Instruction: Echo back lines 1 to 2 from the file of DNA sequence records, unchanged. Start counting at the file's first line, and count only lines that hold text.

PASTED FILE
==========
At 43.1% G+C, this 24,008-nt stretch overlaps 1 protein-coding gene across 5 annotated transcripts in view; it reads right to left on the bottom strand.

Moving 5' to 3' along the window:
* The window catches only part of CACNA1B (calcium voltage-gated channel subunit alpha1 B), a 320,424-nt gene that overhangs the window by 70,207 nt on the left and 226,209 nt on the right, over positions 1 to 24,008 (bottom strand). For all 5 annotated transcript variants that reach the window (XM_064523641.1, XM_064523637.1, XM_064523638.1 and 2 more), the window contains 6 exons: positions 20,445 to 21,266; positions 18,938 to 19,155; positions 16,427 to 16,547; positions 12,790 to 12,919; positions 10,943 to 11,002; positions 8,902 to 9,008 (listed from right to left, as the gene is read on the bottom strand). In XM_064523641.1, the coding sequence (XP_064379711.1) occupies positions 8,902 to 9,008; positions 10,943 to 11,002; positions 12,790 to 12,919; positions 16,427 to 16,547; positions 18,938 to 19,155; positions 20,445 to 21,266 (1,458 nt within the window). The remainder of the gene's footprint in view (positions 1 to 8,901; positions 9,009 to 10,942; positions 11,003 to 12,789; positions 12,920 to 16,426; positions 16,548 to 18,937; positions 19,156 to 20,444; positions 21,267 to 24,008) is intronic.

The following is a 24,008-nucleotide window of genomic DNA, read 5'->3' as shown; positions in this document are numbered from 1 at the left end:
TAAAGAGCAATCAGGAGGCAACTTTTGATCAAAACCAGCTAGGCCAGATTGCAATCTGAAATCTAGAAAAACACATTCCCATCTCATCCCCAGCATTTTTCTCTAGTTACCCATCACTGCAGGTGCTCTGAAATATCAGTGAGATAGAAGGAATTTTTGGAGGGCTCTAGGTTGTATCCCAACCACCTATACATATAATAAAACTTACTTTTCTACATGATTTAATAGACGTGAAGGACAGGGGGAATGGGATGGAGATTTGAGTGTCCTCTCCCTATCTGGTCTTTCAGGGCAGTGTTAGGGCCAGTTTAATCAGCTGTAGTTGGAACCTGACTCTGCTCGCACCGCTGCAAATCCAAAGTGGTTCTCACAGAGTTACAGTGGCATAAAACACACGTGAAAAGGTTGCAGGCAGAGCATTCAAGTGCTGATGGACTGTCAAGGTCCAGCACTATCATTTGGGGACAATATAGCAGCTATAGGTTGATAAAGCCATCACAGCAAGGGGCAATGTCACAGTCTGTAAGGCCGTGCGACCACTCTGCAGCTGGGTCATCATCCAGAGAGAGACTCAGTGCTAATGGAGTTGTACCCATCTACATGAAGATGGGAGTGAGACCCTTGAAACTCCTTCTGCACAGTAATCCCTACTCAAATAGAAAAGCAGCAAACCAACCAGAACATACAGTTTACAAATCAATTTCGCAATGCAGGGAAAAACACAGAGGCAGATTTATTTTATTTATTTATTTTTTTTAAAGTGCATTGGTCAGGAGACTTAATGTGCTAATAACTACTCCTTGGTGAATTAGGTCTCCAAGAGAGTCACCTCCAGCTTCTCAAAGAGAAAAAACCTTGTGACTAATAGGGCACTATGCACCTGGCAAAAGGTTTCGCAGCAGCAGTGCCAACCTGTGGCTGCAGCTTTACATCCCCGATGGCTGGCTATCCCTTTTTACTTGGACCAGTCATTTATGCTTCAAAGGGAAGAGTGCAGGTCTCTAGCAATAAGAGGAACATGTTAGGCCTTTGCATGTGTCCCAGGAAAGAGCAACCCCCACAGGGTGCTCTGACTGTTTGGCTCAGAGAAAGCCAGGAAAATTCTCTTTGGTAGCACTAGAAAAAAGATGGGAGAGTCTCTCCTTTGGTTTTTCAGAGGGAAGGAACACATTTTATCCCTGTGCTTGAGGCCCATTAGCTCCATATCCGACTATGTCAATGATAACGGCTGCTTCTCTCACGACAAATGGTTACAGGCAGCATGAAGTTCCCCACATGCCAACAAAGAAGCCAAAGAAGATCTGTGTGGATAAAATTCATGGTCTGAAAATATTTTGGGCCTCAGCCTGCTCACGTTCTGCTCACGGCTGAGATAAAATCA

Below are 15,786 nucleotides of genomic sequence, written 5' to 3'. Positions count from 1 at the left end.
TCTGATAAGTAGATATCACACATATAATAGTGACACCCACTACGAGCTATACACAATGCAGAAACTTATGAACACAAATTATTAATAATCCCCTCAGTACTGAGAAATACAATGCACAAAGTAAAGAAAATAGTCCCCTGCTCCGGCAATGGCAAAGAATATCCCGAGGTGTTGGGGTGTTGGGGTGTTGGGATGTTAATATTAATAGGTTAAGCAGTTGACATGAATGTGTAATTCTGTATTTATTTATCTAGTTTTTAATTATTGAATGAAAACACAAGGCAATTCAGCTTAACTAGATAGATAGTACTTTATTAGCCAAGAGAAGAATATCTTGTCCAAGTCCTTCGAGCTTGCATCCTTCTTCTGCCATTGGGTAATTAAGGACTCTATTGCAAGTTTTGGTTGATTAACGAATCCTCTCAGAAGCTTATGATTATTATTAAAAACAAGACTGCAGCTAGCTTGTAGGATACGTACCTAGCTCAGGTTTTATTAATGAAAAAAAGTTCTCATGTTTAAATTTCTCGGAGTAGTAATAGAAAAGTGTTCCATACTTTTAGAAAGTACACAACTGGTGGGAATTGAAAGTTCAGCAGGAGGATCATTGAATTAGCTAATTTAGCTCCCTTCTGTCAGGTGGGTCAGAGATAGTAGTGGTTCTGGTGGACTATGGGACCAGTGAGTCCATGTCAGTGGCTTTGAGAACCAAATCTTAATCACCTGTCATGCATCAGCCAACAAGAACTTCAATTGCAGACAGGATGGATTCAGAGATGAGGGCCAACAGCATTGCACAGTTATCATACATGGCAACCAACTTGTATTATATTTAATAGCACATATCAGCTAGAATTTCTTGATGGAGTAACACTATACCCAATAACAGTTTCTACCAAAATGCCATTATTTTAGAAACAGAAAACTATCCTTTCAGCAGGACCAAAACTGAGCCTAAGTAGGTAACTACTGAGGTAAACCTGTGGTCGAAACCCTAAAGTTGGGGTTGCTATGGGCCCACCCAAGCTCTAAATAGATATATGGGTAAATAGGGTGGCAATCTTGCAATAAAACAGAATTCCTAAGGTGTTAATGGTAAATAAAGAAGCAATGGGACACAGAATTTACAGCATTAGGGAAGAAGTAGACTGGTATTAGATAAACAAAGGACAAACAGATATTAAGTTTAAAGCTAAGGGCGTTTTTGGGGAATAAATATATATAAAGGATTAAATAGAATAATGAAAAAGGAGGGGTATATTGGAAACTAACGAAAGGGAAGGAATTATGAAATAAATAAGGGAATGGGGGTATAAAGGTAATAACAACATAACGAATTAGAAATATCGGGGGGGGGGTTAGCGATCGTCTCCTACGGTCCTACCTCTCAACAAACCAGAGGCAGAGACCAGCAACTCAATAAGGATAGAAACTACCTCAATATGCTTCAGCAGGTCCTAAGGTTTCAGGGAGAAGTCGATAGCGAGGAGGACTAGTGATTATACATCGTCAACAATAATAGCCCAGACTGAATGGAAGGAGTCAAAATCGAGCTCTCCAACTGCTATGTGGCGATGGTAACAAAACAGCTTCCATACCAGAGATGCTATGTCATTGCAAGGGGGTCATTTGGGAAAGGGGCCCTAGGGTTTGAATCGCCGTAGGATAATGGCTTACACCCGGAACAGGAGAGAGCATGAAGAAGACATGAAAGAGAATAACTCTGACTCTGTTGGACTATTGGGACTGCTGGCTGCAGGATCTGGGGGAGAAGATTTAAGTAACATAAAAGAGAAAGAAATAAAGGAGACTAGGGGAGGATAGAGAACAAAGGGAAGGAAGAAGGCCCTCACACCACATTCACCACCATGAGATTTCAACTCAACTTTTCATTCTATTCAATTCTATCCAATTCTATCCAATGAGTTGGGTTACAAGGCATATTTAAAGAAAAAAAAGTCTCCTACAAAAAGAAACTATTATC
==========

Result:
At 43.1% G+C, this 24,008-nt stretch overlaps 1 protein-coding gene across 5 annotated transcripts in view; it reads right to left on the bottom strand.

Moving 5' to 3' along the window: